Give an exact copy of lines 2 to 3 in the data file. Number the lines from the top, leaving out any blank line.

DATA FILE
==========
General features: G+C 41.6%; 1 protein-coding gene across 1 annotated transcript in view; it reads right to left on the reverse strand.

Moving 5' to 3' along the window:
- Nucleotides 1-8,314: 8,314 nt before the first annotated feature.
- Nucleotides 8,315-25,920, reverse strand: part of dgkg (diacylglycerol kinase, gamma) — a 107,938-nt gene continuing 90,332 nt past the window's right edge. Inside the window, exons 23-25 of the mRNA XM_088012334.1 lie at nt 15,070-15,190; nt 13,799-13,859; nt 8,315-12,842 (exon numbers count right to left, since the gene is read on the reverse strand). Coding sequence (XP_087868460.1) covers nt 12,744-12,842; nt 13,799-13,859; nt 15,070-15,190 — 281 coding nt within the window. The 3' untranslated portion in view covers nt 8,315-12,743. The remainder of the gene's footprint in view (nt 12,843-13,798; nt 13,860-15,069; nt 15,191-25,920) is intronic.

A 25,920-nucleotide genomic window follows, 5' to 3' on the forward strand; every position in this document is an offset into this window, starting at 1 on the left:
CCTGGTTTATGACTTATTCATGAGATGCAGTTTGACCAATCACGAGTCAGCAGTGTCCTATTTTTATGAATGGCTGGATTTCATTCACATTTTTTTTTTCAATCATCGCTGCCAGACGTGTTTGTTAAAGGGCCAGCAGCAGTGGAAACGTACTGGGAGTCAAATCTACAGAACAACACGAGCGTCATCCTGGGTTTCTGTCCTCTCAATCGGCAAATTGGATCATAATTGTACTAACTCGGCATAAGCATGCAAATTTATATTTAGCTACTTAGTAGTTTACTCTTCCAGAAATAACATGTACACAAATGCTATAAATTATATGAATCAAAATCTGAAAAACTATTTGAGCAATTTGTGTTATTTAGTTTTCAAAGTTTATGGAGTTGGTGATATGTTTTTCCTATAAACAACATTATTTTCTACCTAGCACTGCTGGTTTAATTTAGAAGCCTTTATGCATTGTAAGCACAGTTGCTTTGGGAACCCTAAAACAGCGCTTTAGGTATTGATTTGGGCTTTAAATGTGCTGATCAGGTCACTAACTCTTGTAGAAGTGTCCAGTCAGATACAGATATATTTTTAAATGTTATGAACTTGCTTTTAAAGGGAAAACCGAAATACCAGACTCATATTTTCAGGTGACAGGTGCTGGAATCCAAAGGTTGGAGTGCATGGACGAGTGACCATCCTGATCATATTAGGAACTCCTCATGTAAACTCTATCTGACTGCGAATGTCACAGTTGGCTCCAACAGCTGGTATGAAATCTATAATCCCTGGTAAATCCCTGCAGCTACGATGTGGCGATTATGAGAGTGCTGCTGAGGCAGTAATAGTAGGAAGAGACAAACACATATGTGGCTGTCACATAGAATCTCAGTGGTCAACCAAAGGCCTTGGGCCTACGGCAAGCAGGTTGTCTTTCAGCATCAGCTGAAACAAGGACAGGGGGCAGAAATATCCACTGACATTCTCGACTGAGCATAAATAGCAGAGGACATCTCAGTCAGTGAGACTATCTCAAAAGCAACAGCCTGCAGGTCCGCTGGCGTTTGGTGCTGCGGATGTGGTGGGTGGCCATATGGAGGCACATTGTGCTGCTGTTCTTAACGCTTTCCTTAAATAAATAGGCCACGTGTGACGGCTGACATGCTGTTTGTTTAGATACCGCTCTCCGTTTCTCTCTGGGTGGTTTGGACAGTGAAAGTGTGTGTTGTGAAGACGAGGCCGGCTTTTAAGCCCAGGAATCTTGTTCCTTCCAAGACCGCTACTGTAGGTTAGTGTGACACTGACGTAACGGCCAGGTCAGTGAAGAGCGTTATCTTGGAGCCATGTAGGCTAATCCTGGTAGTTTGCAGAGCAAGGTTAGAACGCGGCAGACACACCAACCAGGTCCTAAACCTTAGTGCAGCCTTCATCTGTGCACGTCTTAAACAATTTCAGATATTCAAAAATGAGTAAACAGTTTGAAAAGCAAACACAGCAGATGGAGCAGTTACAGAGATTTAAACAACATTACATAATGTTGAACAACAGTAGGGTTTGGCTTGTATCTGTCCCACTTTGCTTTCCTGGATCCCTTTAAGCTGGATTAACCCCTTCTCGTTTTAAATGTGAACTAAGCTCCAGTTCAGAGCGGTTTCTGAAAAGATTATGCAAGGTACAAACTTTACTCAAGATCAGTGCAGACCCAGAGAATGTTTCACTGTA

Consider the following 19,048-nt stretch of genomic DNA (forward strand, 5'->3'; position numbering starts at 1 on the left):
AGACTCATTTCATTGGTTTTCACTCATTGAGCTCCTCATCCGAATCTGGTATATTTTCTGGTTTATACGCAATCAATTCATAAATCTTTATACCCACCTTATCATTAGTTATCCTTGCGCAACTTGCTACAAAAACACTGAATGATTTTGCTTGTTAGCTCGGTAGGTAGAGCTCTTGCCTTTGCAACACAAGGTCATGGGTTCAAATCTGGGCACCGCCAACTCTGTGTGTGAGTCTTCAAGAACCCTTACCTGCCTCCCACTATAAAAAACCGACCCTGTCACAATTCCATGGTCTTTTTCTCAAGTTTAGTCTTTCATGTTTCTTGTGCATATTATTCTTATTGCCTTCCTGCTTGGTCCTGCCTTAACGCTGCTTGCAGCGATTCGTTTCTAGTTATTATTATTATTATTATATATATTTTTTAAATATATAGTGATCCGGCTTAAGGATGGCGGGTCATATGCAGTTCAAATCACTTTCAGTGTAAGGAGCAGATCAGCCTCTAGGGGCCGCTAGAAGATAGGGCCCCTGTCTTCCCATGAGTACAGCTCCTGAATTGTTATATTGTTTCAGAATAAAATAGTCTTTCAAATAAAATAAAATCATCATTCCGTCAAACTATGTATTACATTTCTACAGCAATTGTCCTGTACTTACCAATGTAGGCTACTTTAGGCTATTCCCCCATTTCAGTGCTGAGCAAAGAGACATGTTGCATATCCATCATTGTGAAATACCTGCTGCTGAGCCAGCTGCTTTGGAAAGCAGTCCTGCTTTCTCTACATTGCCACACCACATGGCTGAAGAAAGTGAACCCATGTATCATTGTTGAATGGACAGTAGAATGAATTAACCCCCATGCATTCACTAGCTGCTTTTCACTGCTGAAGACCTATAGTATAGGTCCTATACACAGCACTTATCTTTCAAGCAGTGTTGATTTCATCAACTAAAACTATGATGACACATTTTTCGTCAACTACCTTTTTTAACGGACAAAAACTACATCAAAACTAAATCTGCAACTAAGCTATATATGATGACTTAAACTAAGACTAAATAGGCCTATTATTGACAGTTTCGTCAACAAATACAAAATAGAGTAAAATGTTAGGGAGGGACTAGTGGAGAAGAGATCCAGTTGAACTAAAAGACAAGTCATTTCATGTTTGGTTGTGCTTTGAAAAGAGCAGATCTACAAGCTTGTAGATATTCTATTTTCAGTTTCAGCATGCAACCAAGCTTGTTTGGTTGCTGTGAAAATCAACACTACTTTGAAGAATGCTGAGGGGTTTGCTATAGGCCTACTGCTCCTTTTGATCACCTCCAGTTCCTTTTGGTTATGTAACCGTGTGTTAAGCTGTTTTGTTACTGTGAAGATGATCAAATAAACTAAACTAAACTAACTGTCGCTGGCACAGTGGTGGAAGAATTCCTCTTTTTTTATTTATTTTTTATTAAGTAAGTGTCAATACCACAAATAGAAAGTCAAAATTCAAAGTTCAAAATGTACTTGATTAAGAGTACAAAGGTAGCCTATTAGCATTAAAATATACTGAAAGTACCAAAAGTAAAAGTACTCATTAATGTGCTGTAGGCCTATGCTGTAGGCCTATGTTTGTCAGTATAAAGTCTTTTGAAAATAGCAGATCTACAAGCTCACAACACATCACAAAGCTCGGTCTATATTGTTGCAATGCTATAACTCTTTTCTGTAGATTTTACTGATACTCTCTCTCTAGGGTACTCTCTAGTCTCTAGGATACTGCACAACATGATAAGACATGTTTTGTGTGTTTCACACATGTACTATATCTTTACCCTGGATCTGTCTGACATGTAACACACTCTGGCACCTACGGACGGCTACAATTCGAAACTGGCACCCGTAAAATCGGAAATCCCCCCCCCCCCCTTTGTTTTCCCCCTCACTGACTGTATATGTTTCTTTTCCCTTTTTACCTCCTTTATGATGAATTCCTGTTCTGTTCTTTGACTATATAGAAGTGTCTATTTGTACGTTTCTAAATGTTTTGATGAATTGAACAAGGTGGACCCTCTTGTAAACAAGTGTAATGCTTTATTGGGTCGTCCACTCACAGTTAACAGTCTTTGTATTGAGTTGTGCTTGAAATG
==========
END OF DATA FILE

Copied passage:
Moving 5' to 3' along the window:
- Nucleotides 1-8,314: 8,314 nt before the first annotated feature.